If you are a farmer in the South, it’s quite likely that you have a shed somewhere on your property that is stocked with the glyphosate-laden herbicide, Roundup. The chemical weedkiller was first created and manufactured by Monsanto.
But back in 2018, the German-owned Bayer forked over $63 million to purchase the company. What they also took on with that purchase was the tens of thousands of lawsuits against the company alleging that the glyphosate in Roundup caused farmers’ cancer.
Many farmers remain undaunted
Farmers all over the country, including some here in North Carolina, have vowed to continue spraying their fields with the weedkiller despite the multimillion dollar plaintiff verdicts that conclude the herbicide caused cancer.
Their reason? Roundup with glyphosate does what they need it to do — kill weeds and increase crop yields of alfalfa, soybeans and corn.
Company sales remain brisk
Bayer appears to be betting the proverbial farm on the farmers’ continued use of its controversial product. They still view Roundup as a cash cow, despite making payouts in the billions to settle legal claims.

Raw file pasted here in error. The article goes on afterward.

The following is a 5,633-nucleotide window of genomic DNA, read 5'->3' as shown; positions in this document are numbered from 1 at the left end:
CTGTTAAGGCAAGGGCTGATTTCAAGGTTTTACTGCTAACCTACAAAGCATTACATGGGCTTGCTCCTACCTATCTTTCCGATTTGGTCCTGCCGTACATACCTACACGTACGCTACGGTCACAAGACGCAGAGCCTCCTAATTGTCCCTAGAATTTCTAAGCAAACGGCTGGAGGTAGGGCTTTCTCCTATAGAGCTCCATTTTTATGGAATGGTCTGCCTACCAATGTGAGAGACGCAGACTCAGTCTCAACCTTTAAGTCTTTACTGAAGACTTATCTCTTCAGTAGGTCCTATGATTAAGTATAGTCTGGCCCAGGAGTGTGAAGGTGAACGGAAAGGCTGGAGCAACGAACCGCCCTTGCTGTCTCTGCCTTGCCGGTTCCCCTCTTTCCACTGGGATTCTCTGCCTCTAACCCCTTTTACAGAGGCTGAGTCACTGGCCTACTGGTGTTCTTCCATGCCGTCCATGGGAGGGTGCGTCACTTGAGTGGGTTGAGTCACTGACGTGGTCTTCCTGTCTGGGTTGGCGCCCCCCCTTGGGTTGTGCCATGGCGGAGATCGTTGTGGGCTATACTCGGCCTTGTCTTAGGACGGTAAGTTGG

Weeds die and crops thrive
The product is effective in targeting the weeds that choke out the crops while crops like soybeans remain 94% resistant to the active ingredient. Corn and cotton crops fare nearly as well, at about 90% survival rate while weeds remain decimated.
But not all are so sanguine about the continued litigation. Shareholders, concerned about an almost 40% drop in value, this spring returned a no-confidence vote regarding the company’s chief executive.
What is the big picture here? Investors appear to be playing the long game, biding their time until this spate of litigation dies down. And there is no doubt that the global need for food production will remain strong in the future.
Did you get cancer from Roundup?
Of course, even these farmers who remain bullish about their use of the herbicide are only a cancer diagnosis away from potentially filing their own lawsuits against the chemical company behemoth. Facing chemo infusions, radiation and major surgery has a way of taking the starch out of even the staunchest Roundup-using farmers. If you believe that your cancer diagnosis is linked to your years of farming with Roundup, you may want to learn more about your options to seek compensation.